By 1985 there was a good understanding of the problem on Kawau and Weaver instigated an approach to the New Zealand Forest Service to seek assistance.

A response from the New Zealand Forest Service, dated 14 November 1985 contains the following key conclusions:

ďThe pohutukawa die-back is not as simply attributed to possums as many people believe.

I can offer no easy solution. Certainly the Forest Service could only consider possum and wallaby control on Crown lands of Kawau Island, mainly the Hauraki  Gulf Maritime Park Board land. We rate Kawau very low on our scale of priority for  protection of ecological values.

Kawau Island has no particular significance for its botany nor for its native wildlife values: its landscape is highly modified by both human exploitation and introduced animals over the past 150 years or more.

There is no easy or lasting solution to the marsupial problems on Kawau Island or anywhere else. Effective control is horribly expensive. I believe in the end we must face the facts: we are witnessing well adapted introduced animals occupying their  ecological niche in a new country. On Kawau the spectacular modifications caused by these animals attaining their niche are almost complete. So protection of some representative natural values, such as bush gullies or even individual trees is the only practical course of action: it is hopeless to contemplate more extreme measures  in the Kawau Island situation."

The Forest Service also reported to the Rodney County Council of the time, and on 19 December 1985 the Council adopted recommendations from the Service including:

That the ecological changes on Kawau Island caused by possums and wallabies cannot now be reversed.  

The front page of the New Zealand Herald on Friday 20 December 1985 followed on and carried the main article stating that:

If no major pest control work was carried out the pohutukawa would disappear from Kawau by 1990.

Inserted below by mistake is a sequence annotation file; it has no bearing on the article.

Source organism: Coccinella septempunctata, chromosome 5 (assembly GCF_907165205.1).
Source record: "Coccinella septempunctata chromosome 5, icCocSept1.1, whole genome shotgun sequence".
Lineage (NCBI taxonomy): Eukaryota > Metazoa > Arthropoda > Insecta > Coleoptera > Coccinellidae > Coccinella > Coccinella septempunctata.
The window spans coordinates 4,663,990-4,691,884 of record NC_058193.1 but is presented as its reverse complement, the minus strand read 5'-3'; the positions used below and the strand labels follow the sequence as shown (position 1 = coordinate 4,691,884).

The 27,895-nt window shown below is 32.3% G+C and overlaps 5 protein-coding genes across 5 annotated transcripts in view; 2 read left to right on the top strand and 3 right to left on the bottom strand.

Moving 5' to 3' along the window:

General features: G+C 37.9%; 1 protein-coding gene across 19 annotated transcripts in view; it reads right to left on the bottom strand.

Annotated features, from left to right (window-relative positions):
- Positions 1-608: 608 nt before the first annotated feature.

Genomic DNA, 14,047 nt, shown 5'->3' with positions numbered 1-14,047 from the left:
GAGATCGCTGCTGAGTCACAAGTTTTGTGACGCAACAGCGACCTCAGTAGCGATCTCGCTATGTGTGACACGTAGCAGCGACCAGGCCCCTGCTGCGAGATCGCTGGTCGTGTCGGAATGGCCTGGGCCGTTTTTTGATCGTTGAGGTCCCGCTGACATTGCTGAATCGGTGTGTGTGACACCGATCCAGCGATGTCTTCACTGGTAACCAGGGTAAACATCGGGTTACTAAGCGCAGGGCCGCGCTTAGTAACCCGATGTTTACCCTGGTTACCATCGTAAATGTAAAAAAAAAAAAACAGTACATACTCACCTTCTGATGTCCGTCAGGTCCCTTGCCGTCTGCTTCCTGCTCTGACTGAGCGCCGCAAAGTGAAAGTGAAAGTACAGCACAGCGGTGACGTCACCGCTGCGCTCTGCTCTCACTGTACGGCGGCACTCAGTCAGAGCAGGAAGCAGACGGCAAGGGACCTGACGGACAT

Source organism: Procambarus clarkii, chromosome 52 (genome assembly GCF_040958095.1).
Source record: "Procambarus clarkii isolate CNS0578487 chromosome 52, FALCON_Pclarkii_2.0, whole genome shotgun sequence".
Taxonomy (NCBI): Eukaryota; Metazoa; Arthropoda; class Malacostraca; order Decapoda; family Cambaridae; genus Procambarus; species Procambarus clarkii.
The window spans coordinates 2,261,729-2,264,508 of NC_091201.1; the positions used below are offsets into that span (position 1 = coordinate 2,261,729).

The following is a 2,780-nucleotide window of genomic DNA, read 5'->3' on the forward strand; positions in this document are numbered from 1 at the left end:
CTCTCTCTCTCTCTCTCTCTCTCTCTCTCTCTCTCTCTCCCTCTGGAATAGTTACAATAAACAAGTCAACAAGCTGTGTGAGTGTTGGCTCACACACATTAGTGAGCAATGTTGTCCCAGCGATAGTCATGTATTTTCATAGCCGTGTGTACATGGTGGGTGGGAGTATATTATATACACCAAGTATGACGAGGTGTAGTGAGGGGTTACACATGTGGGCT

With basic technology well developed by then from pioneering local work, and following the negative response in the letter of November 1985 from the Forest Service, a proposal was made to take community action, and a meeting of landowners was arranged. The meeting took place on 12 April 1986 at the Kawau Island Yacht Club. A paper was presented outlining the problems and the first stage of the community plan was introduced to reverse the decline of pohutukawa and restore the ecology. The newly developed Timms Kill Traps were introduced and a distribution network was set up on the Island with the traps stocked by William C (Bill) Schumacher J. P. of Hokimai Bay.  This was one of the first large scale uses of Timms Traps for a project such as this and approximately 250 units were distributed and brought into action. The traps decisively saved all remaining pohutukawa trees by removal of almost 10,000 possums over a 5 year period. Meanwhile two visits were made to the island sanctuary Hauturu (Little Barrier) to gain inspiration and insight into what the landowners might be able to achieve on Kawau Island if the browsing marsupials and other predators were removed.  The project became a 1990 Commission Official Project (No 2818) in the year the pohutukawa bloomed again after more than 20 years of decline.

In 1990 a poster exercise was organised for Correspondence School children of the District to further raise awareness. Distinctively labelled pots of watercolour poster paint in the three primary colours were distributed to the children and the picture of a Tui on Pohutukawa in bloom which was drawn for the label, became the logo of the Pohutukawa Trust New Zealand.